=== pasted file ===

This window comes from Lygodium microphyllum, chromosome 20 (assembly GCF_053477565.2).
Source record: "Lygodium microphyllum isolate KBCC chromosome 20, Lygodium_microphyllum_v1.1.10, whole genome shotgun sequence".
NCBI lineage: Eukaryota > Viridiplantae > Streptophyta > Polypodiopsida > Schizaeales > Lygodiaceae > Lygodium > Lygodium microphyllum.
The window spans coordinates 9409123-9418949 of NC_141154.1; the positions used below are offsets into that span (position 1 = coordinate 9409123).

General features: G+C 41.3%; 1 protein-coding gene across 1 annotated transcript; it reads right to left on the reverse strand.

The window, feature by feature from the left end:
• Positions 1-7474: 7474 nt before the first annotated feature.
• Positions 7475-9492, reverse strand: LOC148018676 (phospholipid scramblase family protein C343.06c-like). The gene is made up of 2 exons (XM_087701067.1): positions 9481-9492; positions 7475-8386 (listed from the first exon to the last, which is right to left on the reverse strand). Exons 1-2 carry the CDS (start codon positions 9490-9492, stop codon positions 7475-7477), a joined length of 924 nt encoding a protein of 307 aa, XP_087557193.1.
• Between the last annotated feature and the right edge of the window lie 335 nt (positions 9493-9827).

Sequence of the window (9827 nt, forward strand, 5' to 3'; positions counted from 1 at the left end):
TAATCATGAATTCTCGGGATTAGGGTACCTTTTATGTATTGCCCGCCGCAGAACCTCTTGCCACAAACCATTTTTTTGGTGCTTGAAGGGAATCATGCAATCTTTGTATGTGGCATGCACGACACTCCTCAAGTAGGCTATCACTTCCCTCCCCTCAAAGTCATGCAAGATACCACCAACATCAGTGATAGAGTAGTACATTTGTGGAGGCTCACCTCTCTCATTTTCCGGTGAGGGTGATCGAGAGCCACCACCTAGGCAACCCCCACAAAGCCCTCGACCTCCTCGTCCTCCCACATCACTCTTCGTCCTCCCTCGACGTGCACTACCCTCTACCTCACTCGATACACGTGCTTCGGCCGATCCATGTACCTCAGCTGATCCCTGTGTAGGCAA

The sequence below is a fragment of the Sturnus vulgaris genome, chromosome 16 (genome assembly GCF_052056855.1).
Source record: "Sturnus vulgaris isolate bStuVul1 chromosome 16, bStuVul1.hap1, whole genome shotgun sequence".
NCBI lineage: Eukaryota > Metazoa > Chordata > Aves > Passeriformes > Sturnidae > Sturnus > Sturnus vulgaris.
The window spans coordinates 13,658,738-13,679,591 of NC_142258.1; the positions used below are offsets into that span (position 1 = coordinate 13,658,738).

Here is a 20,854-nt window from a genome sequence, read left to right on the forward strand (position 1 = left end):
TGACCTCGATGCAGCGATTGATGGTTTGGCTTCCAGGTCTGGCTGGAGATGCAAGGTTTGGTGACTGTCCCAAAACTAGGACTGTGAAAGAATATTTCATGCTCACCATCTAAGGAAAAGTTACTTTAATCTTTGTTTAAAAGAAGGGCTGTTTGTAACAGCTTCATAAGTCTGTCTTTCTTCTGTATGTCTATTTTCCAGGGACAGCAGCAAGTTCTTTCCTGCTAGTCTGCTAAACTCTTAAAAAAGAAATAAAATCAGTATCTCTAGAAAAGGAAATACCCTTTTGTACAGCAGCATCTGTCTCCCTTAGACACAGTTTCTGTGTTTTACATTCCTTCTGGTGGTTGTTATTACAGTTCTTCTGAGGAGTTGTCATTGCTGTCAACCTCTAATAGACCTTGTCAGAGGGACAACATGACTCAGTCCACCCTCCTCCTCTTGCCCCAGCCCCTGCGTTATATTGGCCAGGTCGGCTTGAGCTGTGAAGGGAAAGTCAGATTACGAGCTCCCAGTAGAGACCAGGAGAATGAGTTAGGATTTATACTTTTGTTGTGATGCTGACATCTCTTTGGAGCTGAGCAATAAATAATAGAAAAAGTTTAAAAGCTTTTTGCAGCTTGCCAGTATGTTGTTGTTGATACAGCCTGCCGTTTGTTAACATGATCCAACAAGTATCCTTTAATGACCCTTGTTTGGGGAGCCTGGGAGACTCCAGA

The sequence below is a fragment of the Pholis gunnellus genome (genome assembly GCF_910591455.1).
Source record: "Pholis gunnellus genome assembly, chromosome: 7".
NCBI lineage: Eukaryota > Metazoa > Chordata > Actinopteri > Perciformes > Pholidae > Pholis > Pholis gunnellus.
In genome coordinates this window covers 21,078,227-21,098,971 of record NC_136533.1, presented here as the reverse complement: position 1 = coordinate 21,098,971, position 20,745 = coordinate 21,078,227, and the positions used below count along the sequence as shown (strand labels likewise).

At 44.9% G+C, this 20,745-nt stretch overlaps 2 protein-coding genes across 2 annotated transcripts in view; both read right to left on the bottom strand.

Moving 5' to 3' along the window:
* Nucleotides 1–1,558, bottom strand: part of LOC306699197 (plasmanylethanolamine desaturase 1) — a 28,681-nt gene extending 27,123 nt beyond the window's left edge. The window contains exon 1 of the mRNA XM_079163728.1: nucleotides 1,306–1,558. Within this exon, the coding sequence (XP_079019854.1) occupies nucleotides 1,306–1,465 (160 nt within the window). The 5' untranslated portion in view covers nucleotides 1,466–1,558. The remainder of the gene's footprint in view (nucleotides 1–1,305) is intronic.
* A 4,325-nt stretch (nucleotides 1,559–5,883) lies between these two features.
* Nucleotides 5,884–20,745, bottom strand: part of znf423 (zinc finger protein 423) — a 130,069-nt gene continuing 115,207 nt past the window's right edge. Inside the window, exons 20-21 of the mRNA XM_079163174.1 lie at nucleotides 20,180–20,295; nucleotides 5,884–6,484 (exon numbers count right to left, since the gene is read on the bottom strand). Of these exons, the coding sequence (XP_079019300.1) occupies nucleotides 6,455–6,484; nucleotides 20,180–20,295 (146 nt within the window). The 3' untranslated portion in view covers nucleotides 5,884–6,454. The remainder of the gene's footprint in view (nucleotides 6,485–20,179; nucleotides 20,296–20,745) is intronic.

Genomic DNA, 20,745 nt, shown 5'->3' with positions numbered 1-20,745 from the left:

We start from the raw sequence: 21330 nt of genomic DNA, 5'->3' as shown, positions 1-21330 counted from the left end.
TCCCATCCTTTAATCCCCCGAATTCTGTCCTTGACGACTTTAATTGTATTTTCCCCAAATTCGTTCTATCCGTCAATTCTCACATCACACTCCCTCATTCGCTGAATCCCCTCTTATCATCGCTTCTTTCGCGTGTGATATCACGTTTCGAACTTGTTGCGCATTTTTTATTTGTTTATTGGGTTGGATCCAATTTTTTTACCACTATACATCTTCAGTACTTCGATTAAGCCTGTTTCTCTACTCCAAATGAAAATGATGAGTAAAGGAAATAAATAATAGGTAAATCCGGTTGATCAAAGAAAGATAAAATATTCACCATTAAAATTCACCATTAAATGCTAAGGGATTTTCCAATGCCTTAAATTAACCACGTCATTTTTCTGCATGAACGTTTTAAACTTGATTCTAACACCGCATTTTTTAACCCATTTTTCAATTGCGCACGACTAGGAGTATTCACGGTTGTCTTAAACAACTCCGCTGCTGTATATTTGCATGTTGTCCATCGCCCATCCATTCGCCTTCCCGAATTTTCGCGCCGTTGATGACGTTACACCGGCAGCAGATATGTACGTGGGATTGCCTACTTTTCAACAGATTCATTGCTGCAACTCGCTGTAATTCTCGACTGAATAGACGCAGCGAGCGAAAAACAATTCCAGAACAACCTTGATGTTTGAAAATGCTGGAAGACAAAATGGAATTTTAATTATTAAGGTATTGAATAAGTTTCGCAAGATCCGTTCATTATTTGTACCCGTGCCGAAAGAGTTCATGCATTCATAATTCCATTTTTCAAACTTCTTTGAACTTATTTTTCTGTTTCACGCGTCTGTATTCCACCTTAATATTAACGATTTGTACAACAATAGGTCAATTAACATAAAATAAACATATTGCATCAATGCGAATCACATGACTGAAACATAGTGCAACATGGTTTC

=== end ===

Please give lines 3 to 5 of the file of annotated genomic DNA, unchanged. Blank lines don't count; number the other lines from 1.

NCBI lineage: Eukaryota > Viridiplantae > Streptophyta > Polypodiopsida > Schizaeales > Lygodiaceae > Lygodium > Lygodium microphyllum.
The window spans coordinates 9409123-9418949 of NC_141154.1; the positions used below are offsets into that span (position 1 = coordinate 9409123).

General features: G+C 41.3%; 1 protein-coding gene across 1 annotated transcript; it reads right to left on the reverse strand.